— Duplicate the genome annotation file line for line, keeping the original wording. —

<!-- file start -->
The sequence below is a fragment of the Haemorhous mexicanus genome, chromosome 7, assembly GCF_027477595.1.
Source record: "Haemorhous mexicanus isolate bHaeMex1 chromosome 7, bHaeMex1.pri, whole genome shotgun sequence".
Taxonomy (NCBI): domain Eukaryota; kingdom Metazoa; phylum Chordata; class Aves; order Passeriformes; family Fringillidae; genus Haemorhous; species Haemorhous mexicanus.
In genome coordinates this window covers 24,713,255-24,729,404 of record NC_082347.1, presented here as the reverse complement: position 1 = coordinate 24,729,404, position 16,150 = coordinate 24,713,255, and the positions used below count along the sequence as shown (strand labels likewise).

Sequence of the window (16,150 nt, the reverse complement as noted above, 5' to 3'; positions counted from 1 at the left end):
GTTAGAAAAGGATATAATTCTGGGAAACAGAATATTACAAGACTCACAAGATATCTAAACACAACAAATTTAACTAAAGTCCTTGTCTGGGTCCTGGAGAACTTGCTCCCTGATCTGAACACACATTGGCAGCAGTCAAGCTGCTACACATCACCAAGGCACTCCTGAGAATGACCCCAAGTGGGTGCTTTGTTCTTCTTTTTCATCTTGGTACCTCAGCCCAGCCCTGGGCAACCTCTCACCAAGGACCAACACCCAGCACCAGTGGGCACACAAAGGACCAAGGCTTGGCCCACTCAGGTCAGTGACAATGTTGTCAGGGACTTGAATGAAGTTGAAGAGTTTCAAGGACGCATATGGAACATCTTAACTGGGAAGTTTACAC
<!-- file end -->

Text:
The sequence below is a fragment of the Haemorhous mexicanus genome, chromosome 7, assembly GCF_027477595.1.
Source record: "Haemorhous mexicanus isolate bHaeMex1 chromosome 7, bHaeMex1.pri, whole genome shotgun sequence".
Taxonomy (NCBI): domain Eukaryota; kingdom Metazoa; phylum Chordata; class Aves; order Passeriformes; family Fringillidae; genus Haemorhous; species Haemorhous mexicanus.
In genome coordinates this window covers 24,713,255-24,729,404 of record NC_082347.1, presented here as the reverse complement: position 1 = coordinate 24,729,404, position 16,150 = coordinate 24,713,255, and the positions used below count along the sequence as shown (strand labels likewise).

Sequence of the window (16,150 nt, the reverse complement as noted above, 5' to 3'; positions counted from 1 at the left end):
GTTAGAAAAGGATATAATTCTGGGAAACAGAATATTACAAGACTCACAAGATATCTAAACACAACAAATTTAACTAAAGTCCTTGTCTGGGTCCTGGAGAACTTGCTCCCTGATCTGAACACACATTGGCAGCAGTCAAGCTGCTACACATCACCAAGGCACTCCTGAGAATGACCCCAAGTGGGTGCTTTGTTCTTCTTTTTCATCTTGGTACCTCAGCCCAGCCCTGGGCAACCTCTCACCAAGGACCAACACCCAGCACCAGTGGGCACACAAAGGACCAAGGCTTGGCCCACTCAGGTCAGTGACAATGTTGTCAGGGACTTGAATGAAGTTGAAGAGTTTCAAGGACGCATATGGAACATCTTAACTGGGAAGTTTACAC